Q&A with Daniel Wu

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By: J. Robertson

Students at Bruce High School might have noticed a new face walking the halls this year. That face belongs to Daniel Wu, Bruce’s exchange student from Taipei, Taiwan. Daniel’s host parents are Roger and Donna Williams of Vardaman. I had the privilege of sitting down with Daniel and talking to him about his time at Bruce High School.

Q: What has been different about your life in America so far?

A: Well, Bruce is a lot smaller than what I’m used to. Taipei is that capital city of Taiwan, so it is very crowded and there is always something going on. Here, almost everyone in high school has a vehicle. In Taiwan, however, most people use public transportation like subways or buses.

Q: What about school?

A: School is also very different here. In Taiwan, I belong to one class. Our class stays in the same room all day. Instead of changing rooms for different classes, the students stay in the same room and the teachers change rooms. You become very close with your class; they’re like family to me. We have no janitors, and it is the students’ responsibility to clean up the school. Since it is not mandatory to complete high school, everyone takes school very seriously. There is a huge emphasis on education in Taiwan. Instead of 6-weeks tests, we only have 3 major exams throughout the year in Taiwan. They are very serious and people spend lots of time studying for them.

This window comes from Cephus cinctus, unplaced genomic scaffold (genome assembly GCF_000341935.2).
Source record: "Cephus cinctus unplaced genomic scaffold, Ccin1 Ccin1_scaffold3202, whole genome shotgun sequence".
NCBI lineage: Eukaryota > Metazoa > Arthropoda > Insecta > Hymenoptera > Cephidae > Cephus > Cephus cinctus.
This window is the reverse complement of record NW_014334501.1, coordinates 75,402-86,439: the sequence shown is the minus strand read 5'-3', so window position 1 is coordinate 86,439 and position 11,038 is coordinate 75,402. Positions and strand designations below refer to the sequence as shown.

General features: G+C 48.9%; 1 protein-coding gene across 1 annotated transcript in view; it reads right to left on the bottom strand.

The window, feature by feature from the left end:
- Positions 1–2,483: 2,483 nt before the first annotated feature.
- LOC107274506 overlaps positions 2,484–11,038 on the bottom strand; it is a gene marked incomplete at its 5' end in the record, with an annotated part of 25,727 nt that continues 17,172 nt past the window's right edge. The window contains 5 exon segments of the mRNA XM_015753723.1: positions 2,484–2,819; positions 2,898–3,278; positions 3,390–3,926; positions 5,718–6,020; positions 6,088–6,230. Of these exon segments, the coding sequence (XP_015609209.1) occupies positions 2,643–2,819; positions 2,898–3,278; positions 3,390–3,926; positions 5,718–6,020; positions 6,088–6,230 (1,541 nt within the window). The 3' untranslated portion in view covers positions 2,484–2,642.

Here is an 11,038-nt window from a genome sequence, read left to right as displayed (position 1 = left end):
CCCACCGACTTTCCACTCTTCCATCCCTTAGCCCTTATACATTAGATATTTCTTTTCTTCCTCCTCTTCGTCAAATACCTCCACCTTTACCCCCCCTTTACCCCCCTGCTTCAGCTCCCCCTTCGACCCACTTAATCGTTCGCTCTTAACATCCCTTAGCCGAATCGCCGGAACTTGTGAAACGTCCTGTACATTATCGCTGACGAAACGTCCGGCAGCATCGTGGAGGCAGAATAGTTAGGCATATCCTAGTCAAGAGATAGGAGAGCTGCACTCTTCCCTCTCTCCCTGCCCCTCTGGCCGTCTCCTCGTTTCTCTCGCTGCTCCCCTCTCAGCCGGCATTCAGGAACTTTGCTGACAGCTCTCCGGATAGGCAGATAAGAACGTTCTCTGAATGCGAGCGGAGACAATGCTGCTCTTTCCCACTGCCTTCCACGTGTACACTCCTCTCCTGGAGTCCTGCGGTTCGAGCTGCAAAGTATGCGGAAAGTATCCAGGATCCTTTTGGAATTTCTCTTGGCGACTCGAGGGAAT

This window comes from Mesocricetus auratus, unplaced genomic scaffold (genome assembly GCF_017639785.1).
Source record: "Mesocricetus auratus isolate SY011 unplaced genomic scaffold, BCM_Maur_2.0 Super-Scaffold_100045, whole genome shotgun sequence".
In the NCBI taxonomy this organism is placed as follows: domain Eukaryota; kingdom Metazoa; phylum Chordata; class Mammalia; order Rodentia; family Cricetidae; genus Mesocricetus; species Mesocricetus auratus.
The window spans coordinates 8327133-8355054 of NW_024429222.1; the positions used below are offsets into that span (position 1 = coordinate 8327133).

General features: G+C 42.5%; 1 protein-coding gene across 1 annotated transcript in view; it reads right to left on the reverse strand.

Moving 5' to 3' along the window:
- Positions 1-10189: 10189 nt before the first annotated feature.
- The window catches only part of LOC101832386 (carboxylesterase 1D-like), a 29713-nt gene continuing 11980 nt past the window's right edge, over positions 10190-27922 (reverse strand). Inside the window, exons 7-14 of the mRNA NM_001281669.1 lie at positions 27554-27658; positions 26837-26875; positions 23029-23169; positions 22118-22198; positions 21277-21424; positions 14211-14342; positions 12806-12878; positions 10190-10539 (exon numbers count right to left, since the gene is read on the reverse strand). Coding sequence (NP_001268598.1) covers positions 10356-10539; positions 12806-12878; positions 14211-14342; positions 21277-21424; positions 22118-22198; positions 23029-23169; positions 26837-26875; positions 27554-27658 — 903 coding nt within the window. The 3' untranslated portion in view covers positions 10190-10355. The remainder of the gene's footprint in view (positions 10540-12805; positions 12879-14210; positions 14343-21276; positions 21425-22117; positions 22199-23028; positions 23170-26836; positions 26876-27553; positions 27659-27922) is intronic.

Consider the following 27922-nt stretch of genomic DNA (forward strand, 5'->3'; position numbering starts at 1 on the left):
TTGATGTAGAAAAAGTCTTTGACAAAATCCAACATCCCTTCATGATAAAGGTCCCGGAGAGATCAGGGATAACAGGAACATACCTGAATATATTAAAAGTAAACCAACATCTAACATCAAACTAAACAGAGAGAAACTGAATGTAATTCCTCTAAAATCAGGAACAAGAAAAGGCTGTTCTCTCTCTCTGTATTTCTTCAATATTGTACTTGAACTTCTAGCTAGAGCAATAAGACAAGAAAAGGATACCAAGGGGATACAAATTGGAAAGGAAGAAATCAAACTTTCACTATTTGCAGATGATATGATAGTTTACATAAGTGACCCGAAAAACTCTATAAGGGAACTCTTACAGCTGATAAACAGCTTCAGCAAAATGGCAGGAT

Q: What is your favorite subject?

A: I enjoy math because it is a lot easier here. In Taiwan, calculators are strictly prohibited. People in my class celebrate when they get a 60 in math. It’s very difficult compared to here, where we can use calculators and everyone usually makes good grades.

Q: What is your least favorite subject?

A: History is very difficult for me. I have trouble remembering all of the names, dates, and stories. However, this is probably just because I am not from America and not familiar with the history.

Daniel will attend Bruce High School for the rest of this school year after which he plans to attend a university in America. He is excited about spending the rest of the year in Bruce and looks forward to meeting new people and visiting more places around our area.